Mi Familia Vota v. Abbott, No. 20-50793 (5th Cir. 2020)

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Justia Opinion Summary

Plaintiffs appealed the dismissal of their claims challenging certain Texas voting procedures during the COVID-19 pandemic. Plaintiffs allege that Black and Latino communities have been disproportionately impacted by COVID-19 because these communities have experienced higher infection, hospitalization, and death rates; that Texas's policies and laws individually and cumulatively, operate to deny voters the right to vote in a safe, free, fair, and accessible election; and that long lines, the use of electronic voting devices rather than paper ballots, limited curbside voting, and the permissiveness of mask-wearing at polling locations present substantial health risks that create fear of voting and therefore infringe upon the right to vote. In their brief to the Fifth Circuit, plaintiffs narrowed their challenge to Executive Order GA-29 and four sections of the Texas Election Code. The district court granted the State's motion to dismiss, holding that the case presented non-justiciable political questions.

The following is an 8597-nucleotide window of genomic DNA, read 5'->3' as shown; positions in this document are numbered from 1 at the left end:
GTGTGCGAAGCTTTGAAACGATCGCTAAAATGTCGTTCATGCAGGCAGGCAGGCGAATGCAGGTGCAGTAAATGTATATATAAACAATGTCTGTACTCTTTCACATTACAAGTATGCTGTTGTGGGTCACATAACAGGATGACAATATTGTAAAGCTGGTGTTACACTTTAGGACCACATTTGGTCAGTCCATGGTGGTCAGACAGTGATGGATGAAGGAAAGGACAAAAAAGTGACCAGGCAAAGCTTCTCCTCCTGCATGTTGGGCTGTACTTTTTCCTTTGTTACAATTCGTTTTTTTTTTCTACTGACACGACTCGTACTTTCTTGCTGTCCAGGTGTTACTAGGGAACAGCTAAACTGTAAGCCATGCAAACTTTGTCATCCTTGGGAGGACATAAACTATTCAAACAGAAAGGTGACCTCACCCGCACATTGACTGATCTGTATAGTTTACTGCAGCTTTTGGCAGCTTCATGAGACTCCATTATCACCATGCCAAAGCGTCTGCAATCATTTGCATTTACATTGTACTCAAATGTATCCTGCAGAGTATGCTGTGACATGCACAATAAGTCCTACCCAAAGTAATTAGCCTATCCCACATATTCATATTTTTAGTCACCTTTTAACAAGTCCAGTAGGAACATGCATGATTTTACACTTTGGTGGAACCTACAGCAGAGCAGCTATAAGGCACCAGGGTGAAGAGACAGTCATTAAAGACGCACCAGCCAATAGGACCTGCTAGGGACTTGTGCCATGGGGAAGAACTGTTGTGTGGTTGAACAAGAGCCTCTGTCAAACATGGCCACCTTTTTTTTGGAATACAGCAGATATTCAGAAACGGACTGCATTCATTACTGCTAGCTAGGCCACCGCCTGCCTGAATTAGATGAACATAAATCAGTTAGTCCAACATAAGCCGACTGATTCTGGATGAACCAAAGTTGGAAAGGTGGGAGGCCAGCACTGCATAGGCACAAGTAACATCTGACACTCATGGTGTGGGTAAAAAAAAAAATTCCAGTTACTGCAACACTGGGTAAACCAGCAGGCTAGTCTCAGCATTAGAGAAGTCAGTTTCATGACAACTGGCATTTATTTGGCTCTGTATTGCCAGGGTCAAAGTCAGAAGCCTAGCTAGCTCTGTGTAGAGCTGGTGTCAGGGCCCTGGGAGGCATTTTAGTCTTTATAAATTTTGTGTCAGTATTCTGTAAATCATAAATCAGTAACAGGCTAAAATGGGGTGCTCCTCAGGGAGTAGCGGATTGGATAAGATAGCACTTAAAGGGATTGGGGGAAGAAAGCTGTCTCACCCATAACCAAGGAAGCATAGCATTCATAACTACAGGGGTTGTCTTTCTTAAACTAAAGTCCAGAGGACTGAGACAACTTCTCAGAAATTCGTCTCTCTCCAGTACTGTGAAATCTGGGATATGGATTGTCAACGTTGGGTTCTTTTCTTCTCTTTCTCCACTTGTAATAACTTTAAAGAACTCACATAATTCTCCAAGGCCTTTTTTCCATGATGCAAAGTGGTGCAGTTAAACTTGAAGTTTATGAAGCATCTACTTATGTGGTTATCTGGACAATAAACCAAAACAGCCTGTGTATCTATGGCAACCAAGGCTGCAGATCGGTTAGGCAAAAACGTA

The Fifth Circuit held that plaintiffs' racial discrimination and Voting Rights Act claims do not present political questions. The court also held that, with the exception of the Voting Rights Act claim, the Eleventh Amendment bars all the claims against Governor Abbott and Secretary Hughs. However, there is no sovereign immunity with respect to the Voting Rights Act claim. In this case, much of the relief sought by plaintiffs to remedy the alleged Voting Rights Act injuries and the injuries from alleged constitutional violations (were they not barred by sovereign immunity) is beyond the power of a court to grant. The court explained that, it is one thing for a court to strike down a law that violates the Voting Rights Act or the Constitution and to enjoin a state official from enforcing it. However, it is entirely another matter for a court to order an executive performing executive functions, or an executive performing essentially legislative functions, to promulgate directives mandated by the court. The court reversed in part and remanded the Voting Rights Act claim for further proceedings in the district court.